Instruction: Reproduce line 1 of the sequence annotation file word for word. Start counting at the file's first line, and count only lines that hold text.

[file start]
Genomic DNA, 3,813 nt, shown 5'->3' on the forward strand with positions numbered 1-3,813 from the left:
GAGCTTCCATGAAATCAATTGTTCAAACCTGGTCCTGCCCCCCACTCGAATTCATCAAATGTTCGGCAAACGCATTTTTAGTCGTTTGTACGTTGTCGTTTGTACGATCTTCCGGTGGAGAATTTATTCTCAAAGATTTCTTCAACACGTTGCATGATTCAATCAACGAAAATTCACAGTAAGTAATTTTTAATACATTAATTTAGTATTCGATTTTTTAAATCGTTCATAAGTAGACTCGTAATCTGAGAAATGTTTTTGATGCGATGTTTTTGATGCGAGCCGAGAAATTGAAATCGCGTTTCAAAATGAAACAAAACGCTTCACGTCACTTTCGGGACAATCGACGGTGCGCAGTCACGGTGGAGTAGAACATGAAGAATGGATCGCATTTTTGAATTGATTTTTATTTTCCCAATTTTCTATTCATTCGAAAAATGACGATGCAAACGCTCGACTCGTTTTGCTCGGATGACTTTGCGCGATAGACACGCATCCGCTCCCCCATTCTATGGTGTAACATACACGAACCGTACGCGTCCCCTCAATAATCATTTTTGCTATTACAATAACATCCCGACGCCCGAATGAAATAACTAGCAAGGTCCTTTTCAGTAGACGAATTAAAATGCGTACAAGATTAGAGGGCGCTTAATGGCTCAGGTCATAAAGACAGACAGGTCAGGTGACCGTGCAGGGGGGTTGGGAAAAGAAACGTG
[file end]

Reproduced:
Genomic DNA, 3,813 nt, shown 5'->3' on the forward strand with positions numbered 1-3,813 from the left: